People with ethnic-sounding, black-sounding and feminine names can all face hurdles.
In 2003, by Marianne Bertrand and Sendhil Mullainathan published their study, “Are Emily and Greg More Employable than Lakisha and Jamal? A Field Experiment on Labor Market Discrimination.” They sent out 5000 fictitious résumés with either very black-sounding or very white-sounding names. Both the black-sounding and white-sounding names were attached to résumés of both high and low quality. Disturbingly, the résumés with white-sounding names received 50 percent more callbacks for interviews then the résumés with black-sounding names. Résumés with more skills and experience, resulted in 30 percent more callbacks for white-sounding names but only 9 percent more for black-sounding names. The findings were uniform across industries.
Americans with black-sounding names aren’t the only ones having problems finding a job. The 2009 paper, “Subtle Bias Against Muslim Job Applicants in Personnel Decisions” in the Journal of Applied Social Psychology, presented participants with “background information and a résumé (with a typical Muslim or European American name) for a hypothetical job applicant. After reviewing the résumés, participants judged the applicant on hirability, salary assignment, and other job-related characteristics. Results showed that the Muslim applicant, relative to the American, was unfavorably judged in salary assignment and job-related characteristics in the presence of negative information.”
In the study “Discrimination Against Latino Job Applicants: A controlled experiment” published in Human Resource Management (2006), “Anglos and Latinos posing as job seekers applied for 468 job vacancies advertised in the Washington, D.C. area. Latino applicants received less favorable treatment than equally qualified Anglos more than 20% of the time. Discrimination was particularly prevalent for males and for jobs located in the center city, not requiring a college degree, and not widely advertised.”
It’s not just race and ethnicity, names that are feminine can also hurt applicants when it comes to career advancement. The 2009 study, “Do Masculine Names Help Female Lawyers Become Judges? Evidence from South Carolina.” published in American Law and Economics Review found that women lawyers with masculine-sounding first names have a better chance of becoming a judge than women lawyers with feminine names.
From the study, “Changing a girl’s name from something fairly feminine, like ‘Sue’, to a more gender-ambiguous name, like ‘Kelly’, increases her probability of becoming a judge by roughly 5%. This effect may appear small, but it is highly nonlinear in nominal masculinity; changing a girl’s name from ‘Sue’ to a predominantly male name, like ‘Cameron’, increases her probability of becoming a judge by a factor of 3 (roughly). Moreover, changing a girl’s name from ‘Sue’ to ‘Bruce’ increases her probability of becoming a judge by a factor of 5 (roughly).”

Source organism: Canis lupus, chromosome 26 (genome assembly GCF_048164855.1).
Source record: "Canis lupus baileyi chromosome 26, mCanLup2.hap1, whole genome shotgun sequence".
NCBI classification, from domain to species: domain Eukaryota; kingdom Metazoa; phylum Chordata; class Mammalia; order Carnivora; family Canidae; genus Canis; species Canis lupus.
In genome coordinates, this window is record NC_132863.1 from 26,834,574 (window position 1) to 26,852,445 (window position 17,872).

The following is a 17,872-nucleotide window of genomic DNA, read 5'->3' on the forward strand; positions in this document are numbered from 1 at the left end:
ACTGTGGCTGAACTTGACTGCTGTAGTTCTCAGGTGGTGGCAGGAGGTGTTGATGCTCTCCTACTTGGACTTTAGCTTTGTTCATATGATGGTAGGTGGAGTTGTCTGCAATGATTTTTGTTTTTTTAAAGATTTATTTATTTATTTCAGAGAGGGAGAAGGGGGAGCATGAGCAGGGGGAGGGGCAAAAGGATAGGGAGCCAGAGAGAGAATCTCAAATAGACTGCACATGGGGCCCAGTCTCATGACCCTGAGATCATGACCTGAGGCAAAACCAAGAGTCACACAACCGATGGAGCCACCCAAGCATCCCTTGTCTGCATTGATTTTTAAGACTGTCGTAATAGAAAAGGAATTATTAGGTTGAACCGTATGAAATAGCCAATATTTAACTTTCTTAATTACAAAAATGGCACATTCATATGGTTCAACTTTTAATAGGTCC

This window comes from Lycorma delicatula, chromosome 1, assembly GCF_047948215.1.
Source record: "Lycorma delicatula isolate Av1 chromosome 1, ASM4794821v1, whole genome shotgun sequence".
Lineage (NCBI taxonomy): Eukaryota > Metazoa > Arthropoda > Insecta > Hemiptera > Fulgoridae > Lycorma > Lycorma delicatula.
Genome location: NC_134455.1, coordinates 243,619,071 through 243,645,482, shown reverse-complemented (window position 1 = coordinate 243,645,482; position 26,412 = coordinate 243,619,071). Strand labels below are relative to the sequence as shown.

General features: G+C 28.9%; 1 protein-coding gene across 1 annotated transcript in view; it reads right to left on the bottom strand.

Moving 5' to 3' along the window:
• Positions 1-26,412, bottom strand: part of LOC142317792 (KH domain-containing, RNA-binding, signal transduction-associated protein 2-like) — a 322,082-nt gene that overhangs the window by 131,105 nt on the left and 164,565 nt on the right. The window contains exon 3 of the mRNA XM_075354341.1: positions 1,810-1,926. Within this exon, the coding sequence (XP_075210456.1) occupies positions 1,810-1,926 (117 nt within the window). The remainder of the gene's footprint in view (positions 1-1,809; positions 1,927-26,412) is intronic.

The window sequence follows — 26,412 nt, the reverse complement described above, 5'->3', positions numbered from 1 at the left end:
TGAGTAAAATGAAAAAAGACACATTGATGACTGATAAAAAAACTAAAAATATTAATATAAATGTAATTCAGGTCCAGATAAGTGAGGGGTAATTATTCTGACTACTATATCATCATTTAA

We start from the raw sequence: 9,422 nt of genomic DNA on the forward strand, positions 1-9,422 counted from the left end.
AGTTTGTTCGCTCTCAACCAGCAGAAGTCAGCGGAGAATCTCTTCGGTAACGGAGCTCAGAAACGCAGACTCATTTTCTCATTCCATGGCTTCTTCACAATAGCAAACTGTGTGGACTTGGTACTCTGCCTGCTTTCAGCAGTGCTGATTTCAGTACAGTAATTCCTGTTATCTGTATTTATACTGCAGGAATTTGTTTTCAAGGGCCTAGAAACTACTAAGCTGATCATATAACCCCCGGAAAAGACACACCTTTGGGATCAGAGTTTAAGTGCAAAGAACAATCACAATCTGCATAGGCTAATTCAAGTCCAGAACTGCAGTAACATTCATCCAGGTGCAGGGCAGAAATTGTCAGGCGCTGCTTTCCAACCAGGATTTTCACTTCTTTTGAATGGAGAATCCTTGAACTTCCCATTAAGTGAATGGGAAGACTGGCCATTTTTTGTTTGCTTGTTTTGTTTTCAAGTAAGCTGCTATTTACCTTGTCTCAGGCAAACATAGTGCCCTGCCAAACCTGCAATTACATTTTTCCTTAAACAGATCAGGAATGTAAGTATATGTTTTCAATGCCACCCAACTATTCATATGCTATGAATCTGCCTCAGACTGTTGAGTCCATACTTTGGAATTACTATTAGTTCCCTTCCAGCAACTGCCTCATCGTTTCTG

Name discrimination is not just in the U.S., an Australian National University study found that ‘to get the same number of interviews as an applicant with an Anglo-Saxon name, a Chinese applicant must submit 68 percent more applications, a Middle Eastern applicant must submit 64 percent more applications, an Indigenous applicant 35 percent more and an Italian applicant must submit 12 percent more applications.”
The sad fact is it often doesn’t matter where you are from. Some HR people don’t call back names they cannot pronounce, simply to avoid any potential embarrassment.
What’s in a name?
If you are considering changing your name or getting ready to have a child, you should consider the economic and social consequences of the name you choose. The Observer article, “Names Really Do Matter,” talks about the research done by University of Florida professor David Figlio, who “found that girls who are given very feminine names, such as Anna, Emma or Elizabeth, are less likely to study maths or physics after the age of 16.” He calculated a linguistic ‘femininity’ score and found that “girls with feminine names were often typecast.”
He also showed that giving your child a lower-status name (an unusual sounding name, or a name spelled in an unusual way, or a name that includes punctuation) scored “on average 3 to 5 percentage points lower than siblings with more traditional names” on exams. “One of the reasons was that teachers had lower expectations of them.”
UCLA psychology professor Albert Mehrabian, in his book Baby Name Report Card surveyed how people responded to names, “people with desirable or attractive names are treated more favorably by others than are those with undesirable or unattractive names. Also, persons with undesirable or unattractive names tend to be handicapped in their personal, social, and work-related activities.”
So what can you do?
You shouldn’t have to do anything. It’s disturbing that, even now, at the end of 2009 that anyone should even have to consider one of these options. However, some people believe that if you want to get a fairer chance at getting an interview and proving your skills and expertise, you may want to make some sort of change to your name. Here are a few ideas:
• You can change your name.
• You can disguise your ethnicity. You can use an initial instead of your first name, or use your first initial and middle name, or use your nickname (if it’s an actual name).
• You can make sure that your email address is professional, silly gmail addresses can also hurt your employment chances.
• You can play to your strengths. If your name is Hispanic and you speak fluent Spanish, list that on your résumé, it could be something a potential employer needs.